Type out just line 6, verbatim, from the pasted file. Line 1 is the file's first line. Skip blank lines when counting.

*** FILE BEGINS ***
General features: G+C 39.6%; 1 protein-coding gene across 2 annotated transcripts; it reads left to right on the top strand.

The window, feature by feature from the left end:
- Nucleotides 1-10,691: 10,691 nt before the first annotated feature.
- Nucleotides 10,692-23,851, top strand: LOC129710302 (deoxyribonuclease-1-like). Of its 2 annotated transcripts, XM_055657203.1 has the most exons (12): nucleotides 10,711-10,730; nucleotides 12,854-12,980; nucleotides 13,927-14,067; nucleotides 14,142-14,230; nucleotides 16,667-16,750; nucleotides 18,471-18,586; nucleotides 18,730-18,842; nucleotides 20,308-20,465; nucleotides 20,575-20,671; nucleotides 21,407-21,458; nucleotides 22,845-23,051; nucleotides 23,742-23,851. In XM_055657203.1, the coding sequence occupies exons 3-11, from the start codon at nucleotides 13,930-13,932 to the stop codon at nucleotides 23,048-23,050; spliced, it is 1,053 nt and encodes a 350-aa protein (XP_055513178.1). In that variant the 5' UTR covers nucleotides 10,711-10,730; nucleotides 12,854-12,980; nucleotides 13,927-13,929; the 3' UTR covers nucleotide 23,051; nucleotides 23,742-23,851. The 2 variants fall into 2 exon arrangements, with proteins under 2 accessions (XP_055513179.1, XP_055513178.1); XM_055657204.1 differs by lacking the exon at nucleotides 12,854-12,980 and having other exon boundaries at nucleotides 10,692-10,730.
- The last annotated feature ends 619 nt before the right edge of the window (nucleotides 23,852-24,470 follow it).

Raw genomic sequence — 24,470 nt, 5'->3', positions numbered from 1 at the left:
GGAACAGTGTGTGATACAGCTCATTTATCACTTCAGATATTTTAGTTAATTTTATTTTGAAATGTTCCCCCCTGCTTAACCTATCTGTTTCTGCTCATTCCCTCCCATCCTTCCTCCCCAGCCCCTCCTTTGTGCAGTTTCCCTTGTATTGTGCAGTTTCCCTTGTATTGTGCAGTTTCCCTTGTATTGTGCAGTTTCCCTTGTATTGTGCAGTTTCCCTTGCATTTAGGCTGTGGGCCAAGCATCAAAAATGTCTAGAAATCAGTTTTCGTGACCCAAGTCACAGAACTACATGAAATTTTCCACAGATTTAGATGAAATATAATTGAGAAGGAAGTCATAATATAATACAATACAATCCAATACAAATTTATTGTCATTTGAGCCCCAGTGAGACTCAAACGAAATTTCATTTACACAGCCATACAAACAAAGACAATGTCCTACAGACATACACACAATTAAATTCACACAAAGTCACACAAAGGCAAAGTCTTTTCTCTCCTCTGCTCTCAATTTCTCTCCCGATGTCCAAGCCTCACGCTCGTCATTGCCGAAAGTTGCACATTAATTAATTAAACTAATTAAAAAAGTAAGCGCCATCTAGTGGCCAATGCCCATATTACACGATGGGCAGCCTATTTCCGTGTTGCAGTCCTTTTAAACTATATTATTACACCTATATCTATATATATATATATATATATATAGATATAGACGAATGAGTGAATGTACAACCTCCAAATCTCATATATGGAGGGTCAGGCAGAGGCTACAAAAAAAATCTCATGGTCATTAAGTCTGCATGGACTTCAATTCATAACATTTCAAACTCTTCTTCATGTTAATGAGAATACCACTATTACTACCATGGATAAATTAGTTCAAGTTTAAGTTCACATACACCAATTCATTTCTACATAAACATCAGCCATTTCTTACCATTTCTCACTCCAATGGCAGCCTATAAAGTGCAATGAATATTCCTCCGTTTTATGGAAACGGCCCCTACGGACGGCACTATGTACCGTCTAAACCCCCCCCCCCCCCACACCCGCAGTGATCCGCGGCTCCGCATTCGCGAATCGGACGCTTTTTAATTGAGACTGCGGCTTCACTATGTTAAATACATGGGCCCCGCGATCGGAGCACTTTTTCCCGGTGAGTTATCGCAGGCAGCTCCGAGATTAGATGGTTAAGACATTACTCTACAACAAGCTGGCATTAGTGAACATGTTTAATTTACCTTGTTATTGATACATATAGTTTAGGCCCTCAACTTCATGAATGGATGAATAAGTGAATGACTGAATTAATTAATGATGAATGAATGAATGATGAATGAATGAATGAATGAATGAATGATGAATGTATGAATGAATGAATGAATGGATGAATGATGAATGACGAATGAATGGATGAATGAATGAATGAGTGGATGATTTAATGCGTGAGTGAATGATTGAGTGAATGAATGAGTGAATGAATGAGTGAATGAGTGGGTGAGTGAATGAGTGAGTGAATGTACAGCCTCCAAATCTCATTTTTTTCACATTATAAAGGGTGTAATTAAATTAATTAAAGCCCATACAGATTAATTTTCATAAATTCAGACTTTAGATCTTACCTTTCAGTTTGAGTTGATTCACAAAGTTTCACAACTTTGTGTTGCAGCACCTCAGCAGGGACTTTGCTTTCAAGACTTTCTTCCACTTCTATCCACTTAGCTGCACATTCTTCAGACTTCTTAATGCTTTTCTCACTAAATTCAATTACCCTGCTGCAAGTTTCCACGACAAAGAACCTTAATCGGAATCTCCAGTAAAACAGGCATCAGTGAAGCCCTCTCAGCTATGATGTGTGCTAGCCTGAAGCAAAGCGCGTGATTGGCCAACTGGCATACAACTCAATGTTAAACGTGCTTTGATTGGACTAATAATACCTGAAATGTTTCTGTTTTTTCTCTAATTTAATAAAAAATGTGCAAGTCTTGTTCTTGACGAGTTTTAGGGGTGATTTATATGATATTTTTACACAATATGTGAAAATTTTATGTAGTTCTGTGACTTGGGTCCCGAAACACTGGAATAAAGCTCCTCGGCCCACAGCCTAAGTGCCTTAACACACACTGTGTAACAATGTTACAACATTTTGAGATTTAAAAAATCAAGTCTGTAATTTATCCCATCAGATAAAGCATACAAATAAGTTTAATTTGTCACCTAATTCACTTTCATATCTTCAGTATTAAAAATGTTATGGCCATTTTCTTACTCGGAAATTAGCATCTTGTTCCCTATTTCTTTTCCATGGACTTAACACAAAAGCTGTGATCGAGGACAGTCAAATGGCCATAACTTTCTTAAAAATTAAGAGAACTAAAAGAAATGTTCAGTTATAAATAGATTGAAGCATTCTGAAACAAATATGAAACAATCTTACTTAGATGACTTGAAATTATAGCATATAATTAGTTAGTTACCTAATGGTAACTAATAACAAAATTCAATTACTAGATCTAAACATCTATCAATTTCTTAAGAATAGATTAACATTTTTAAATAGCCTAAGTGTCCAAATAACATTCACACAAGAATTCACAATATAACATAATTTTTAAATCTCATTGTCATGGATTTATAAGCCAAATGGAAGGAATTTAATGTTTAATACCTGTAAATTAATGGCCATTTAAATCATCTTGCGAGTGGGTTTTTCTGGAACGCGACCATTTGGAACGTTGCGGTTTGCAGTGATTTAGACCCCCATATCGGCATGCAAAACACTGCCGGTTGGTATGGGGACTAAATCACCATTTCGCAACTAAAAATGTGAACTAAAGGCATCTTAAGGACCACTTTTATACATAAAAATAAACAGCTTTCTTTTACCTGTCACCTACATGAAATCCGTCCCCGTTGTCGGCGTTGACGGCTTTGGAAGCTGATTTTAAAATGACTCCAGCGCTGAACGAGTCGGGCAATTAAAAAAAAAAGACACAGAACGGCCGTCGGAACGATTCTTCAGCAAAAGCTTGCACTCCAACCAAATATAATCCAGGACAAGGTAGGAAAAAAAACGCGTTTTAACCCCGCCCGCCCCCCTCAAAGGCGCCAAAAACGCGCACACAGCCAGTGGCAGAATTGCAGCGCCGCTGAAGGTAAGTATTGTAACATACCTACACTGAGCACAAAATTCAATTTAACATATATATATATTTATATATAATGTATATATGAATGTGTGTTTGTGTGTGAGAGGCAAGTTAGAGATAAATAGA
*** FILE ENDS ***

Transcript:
Raw genomic sequence — 24,470 nt, 5'->3', positions numbered from 1 at the left: